Why does this happen? Well when you import a virtual machine into a failover cluster is creates a new unique ID for the virtual machine Resource Group . This happens always. Choosing to reuse an existing ID during import in Hyper-V Manager has nothing to do with this. But VMM uses ID/names to identify a VM, independent of the cluster. So when you did not remove the VM from SCVMM before adding the VM back to the cluster you get a different cluster group ID in the cluster than you have in SCVMM. They both have the same name but there is a disconnect leading to the issues described above.
By the way exporting & importing a VM without first removing the virtual machine from the failover cluster leads to some issues in the Failover cluster so don’t do that either
The “No Down Time” Fix
This is not the first time we need to dive in to the SCVMM database to fix issues. One of my main beef about SCVMM other than inconsistency with the other tools and its lack of control & options in some scenarios is the fact that it doesn’t have enough self-maintenance intelligence & functionality. This leads to the workaround above which are slow and rather annoying or consist of messing around in the SCVMM database, which isn’t exactly supported. Mind you Microsoft has published some T-SQL to clean up such issues themselves. See You cannot delete a missing VM in SCVMM 2008 or in SCVMM 2008 R2 and RemoveMissingVMs. See also my blog SCVMM 2008 R2 Phantom VM guests after Blue Screen post on this subject.
The usual tricks of the trade like refreshing the virtual machine configuration in the failover cluster GUI don’t work here. Neither does the solution to this error described Migrating a System Center Virtual Machine Manager 2008 VM from one cluster to another fails with error 12711. The error is the same but not the cause.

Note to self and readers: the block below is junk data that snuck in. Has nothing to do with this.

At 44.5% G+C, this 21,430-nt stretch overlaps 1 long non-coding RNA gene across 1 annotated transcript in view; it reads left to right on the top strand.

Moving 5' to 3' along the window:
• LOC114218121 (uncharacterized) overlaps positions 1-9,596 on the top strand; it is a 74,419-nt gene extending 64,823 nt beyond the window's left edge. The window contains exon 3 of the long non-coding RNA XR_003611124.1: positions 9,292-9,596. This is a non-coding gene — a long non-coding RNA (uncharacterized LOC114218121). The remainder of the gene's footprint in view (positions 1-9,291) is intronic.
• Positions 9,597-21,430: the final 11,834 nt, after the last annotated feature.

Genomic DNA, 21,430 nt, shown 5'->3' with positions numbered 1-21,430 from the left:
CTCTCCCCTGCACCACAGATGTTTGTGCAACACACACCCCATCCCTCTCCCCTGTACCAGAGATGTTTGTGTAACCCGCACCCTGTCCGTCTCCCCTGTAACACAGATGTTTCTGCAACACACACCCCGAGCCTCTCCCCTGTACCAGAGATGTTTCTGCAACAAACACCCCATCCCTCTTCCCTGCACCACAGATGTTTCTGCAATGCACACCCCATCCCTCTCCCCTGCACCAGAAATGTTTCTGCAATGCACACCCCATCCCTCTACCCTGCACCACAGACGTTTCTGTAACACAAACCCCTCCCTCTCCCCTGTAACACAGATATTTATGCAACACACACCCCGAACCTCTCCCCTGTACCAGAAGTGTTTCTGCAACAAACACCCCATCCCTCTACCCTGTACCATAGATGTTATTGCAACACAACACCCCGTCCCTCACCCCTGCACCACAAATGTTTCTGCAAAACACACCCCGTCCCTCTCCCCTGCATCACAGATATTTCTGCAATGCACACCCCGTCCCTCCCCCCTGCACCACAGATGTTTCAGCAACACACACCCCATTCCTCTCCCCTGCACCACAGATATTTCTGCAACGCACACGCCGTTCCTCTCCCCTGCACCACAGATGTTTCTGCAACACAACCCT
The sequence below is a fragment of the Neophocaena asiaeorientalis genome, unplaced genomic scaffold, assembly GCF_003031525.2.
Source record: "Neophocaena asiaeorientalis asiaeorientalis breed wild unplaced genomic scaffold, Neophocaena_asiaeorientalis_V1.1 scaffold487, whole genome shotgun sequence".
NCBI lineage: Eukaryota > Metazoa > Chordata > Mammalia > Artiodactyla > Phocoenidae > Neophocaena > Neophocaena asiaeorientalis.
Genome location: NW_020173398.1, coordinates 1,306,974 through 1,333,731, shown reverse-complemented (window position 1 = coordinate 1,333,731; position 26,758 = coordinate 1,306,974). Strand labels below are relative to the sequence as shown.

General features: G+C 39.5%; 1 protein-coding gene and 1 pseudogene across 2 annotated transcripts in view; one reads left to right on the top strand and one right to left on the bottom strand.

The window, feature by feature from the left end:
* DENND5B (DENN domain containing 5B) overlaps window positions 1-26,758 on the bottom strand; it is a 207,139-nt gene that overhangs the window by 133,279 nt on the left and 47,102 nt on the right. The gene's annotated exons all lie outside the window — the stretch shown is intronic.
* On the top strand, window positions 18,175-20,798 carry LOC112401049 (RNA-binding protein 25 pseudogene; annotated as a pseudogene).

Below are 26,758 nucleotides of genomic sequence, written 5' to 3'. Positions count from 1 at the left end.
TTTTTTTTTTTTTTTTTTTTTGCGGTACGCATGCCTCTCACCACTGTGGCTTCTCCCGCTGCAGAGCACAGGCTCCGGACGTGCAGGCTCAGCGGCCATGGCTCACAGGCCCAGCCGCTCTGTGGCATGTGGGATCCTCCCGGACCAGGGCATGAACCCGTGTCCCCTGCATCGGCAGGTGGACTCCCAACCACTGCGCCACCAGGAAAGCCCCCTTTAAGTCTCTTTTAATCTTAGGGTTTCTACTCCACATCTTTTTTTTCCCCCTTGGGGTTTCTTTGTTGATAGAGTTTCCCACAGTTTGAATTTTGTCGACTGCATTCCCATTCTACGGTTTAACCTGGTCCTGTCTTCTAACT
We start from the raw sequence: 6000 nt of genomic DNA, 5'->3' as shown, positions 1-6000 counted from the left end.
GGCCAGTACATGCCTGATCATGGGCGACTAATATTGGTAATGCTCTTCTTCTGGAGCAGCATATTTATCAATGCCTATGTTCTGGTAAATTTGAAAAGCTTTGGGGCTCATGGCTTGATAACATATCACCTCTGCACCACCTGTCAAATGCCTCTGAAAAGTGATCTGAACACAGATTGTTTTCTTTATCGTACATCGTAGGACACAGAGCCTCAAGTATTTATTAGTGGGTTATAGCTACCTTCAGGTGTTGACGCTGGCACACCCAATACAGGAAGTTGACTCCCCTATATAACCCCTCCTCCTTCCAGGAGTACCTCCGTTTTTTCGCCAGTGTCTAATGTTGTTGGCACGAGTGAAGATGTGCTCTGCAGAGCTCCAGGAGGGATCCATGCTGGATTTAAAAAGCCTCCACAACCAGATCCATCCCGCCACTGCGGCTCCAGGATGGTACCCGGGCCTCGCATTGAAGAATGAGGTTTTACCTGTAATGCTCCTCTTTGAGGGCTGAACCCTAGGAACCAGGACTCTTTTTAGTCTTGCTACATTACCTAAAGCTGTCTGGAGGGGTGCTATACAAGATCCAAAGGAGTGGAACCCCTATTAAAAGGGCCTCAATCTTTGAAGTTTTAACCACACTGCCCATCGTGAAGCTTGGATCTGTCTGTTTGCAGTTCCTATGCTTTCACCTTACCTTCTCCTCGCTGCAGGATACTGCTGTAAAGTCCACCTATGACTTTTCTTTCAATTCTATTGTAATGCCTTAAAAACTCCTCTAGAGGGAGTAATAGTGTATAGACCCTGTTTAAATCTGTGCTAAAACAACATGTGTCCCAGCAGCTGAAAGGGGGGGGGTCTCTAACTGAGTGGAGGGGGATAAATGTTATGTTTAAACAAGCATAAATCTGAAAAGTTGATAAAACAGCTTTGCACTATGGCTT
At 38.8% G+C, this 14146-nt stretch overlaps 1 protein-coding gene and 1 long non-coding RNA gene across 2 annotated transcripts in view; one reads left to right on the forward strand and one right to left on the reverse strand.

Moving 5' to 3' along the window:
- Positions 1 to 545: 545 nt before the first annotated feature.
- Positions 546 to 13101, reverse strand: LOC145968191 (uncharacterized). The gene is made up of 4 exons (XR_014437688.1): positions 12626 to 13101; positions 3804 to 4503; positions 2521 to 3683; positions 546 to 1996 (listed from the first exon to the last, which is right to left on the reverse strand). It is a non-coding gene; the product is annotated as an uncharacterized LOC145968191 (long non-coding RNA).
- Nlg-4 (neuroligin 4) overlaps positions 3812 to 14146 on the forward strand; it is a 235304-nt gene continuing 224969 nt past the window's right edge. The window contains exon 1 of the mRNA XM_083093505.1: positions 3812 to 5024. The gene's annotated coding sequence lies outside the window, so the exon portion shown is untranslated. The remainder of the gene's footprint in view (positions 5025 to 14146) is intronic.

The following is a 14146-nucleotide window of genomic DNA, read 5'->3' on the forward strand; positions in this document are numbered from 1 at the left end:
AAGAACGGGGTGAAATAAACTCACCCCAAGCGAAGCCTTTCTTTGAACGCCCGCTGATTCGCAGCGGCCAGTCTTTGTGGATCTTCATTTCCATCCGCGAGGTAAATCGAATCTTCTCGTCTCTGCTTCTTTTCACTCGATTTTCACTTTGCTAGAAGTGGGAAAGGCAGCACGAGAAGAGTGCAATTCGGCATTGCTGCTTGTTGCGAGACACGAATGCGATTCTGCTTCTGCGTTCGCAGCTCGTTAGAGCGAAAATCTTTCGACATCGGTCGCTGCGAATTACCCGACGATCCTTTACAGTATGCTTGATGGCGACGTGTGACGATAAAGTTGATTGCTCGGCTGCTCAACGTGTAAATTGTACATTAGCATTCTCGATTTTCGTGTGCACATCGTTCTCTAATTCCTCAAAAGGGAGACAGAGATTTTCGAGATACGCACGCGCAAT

# Add the VMM cmdlets Add-PSSnapin microsoft.systemcenter.virtualmachinemanager # Connect to the VMM server Get-VMMServer –ComputerName MySCVMMServer.test.lab # Grab the problematic VM and put it into the object $vm $vm = Get-VM –name “HopelessVM” #Force a refresh refresh-vm -force $vm
In the end we have to fix the mismatch between the VMResourceGroupID in failover cluster and SCVMM by editing the database.
First you navigate to the registry key HKEY_LOCAL_MACHINEClusterGroups on one the cluster nodes, do a find for the problematic VM’s name and grab the name of its key, this is the VMResourceGroupID the cluster knows and works with? So now we have the correct VMResourceGroupID: 0f8cabe4-f773-4ae4-b431-ada5a3c9926c
Now you connect to the SCVMM database and run following query to find the VMResourceGroupID that SCVMM thinks that VM has and that it uses causing the issues
SELECT VMResourceGroupID FROM tbl_WLC_VMInstance WHERE ComputerName = 'hopelessVM.test.lab' GO
(1 row(s) affected)
The trick than is to simply update that value to the one you just got from the registry by running:
UPDATE tbl_WLC_VMInstance SET VMResourceGroupID = '0f8cabe4-f773-4ae4-b431-ada5a3c9926c' WHERE VMResourceGroupID = 'df43bf60-7216-47ed-9560-7561d24c7dc8' GO
Than you need some patience & refresh the GUI a few times. Things will turn back to normal, but in between you might seem some “missing” statuses appear for your problematic VM. These go away fast however. If not you can always use the Microsoft provided script to remove missing VM’s as mentioned above in RemoveMissingVMs.
What I described above is something you can do to fix these issues fast and effectively when needed. But I’m not telling you this is the way to go, let alone that this is supported. Make sure you have backups of your VMs, Hosts, SCVMM database etc. It only takes one mistake or misinterpretation to royally shoot yourself in your foot . It hurts like hell; recovery is long and seldom complete. On top of that it might generate a vacancy in your company whilst you’re escorted out of the building. Be careful out there.